Recovery from drug and alcohol addiction isn’t one giant leap. It’s a series of small changes and daily steps toward sobriety. The 12-step approach has been used for decades, mainly because it’s an effective method for many men and women struggling with addiction. What can you expect from 12-step integration as part of your addiction treatment programs? And how can you use it for the rest of your life?

About the 12-Step Method

two women learning about 12-step integration for addiction recoveryIn the 1930s, Alcoholics Anonymous began. This organization set 12 guidelines, or steps, as the basis for overcoming addiction to alcohol. People in recovery adopt these principles to help them make better decisions as they move forward in their lives.

Some people shy away from the 12 steps due to the strong spiritual focus. However, you’re free to call upon the higher power of your choosing when you admit to powerlessness over addiction.

Many support groups continue to use 12-step integration. It’s not only for people who abuse alcohol, and those who struggle with everything from cocaine abuse to opioid addiction can use this method.

12-Step Integration in Addiction Treatment

One of the hallmarks of addiction is a person’s belief that he’s still in control. He believes he can stop drinking or using whenever he wants; he simply doesn’t want to stop right now.

Nothing could be more untrue. When someone is in the trap of drug and alcohol addiction, he’s lost all control. That’s what the first of the 12 steps addresses: the admittance of being powerless in the face of addiction.

An effective 12-step integration program includes evidence-based therapies, such as psychotherapy and group therapy. It may also include some holistic treatments. Each type of treatment can work together to integrate all components of a person’s health. Bringing a user’s physical, mental, emotional and spiritual health into alignment is the goal.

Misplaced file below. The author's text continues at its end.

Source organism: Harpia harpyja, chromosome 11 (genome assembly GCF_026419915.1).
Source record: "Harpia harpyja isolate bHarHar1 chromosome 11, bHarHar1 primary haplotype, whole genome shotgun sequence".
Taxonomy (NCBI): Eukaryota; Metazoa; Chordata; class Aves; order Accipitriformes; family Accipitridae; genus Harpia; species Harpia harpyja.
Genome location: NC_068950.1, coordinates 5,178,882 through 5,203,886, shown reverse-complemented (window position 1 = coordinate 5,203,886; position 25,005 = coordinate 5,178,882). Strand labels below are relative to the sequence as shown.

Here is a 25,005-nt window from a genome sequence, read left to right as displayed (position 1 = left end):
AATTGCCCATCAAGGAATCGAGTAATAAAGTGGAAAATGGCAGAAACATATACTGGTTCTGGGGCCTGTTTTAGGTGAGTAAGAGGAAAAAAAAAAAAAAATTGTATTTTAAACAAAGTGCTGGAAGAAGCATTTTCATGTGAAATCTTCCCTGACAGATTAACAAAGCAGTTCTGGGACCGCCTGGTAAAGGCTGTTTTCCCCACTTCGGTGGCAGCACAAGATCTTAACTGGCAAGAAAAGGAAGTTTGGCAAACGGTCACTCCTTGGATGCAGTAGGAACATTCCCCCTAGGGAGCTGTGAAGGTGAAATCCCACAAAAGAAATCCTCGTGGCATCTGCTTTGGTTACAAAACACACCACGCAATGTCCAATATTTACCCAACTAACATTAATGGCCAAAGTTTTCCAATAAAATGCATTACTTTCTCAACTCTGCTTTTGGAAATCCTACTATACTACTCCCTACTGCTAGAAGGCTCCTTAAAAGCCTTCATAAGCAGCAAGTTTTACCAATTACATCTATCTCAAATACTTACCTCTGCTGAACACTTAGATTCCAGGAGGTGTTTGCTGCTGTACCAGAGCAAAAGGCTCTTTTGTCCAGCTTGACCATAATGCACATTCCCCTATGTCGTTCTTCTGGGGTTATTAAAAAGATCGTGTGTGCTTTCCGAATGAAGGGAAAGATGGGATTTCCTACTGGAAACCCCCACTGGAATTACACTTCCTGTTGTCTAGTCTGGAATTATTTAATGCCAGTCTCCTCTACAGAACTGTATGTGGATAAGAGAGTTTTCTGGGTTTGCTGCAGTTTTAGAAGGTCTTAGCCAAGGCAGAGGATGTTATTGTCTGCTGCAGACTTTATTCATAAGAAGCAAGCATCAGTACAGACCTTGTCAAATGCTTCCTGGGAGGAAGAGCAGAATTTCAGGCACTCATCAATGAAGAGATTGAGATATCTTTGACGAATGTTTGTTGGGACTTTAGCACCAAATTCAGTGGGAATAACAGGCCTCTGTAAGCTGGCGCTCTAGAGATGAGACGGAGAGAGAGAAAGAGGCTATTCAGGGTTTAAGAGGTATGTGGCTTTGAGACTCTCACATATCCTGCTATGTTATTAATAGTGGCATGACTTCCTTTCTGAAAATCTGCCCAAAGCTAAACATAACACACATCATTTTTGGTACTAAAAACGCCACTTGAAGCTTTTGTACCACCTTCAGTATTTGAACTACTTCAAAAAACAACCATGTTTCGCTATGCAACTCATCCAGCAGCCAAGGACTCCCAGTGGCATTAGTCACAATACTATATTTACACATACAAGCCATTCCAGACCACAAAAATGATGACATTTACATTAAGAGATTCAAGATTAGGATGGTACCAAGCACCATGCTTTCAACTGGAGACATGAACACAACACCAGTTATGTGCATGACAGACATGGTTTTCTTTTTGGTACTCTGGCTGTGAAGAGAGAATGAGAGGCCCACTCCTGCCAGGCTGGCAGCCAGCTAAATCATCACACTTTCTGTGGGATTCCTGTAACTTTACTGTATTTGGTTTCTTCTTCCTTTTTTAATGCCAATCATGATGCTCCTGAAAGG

Benefits of 12-Step Integration

After admitting to powerlessness over addiction, people who practice the 12 steps recognize that they need support in their recovery. They believe in a power higher than themselves to restore their sanity. They must also admit to their wrongs and make amends whenever possible.

Anyone who’s grappled with addiction has probably refused to take responsibility for her actions. She may blame her parents, her job or a past traumatic event for why she uses. When she practices the 12 steps, she accepts her part in the addiction. This is important to her ongoing recovery.

Too many people who turn to drugs and alcohol don’t feel supported. When they get the support of their peers, they don’t feel as isolated. They also feel that they’re important to someone else. This improves their confidence and self-esteem, making them less likely to turn to destructive behaviors.

Continuing With 12 Steps After Rehab

It’s called 12 steps for a reason. These changes won’t happen overnight, and they’re not easy to make. However, they’re very much worth it. When rehab ends, recovery continues. Some people have an easier time than others in maintaining their sobriety.

Continuing with 12-step support groups can be very beneficial as part of a relapse prevention plan. By supporting others and getting that support in return, you may feel more motivated. It could benefit you to feel accountable to others, as well.

Whether you attend regular AA meetings or you find other support groups, connecting with other people in recovery can be helpful, especially in those early days of sobriety.

Over Five Decades of Effective Addiction Treatment

Gateway Foundation Gurnee is part of the largest not-for-profit addiction treatment group in the country. This location serves northern Illinois with a range of effective, evidence-based practices. We maintain a strong recovery community whose primary aim is your continued sobriety.

The programs and addiction treatment services we offer include:

Are you ready to make lasting changes for your health and well-being? See how 12-step integration works in effective addiction treatment. Call the experienced professionals at Gateway Foundation Gurnee today, and we’ll guide you toward long-term sobriety. Reach out to us at [Direct] to learn more.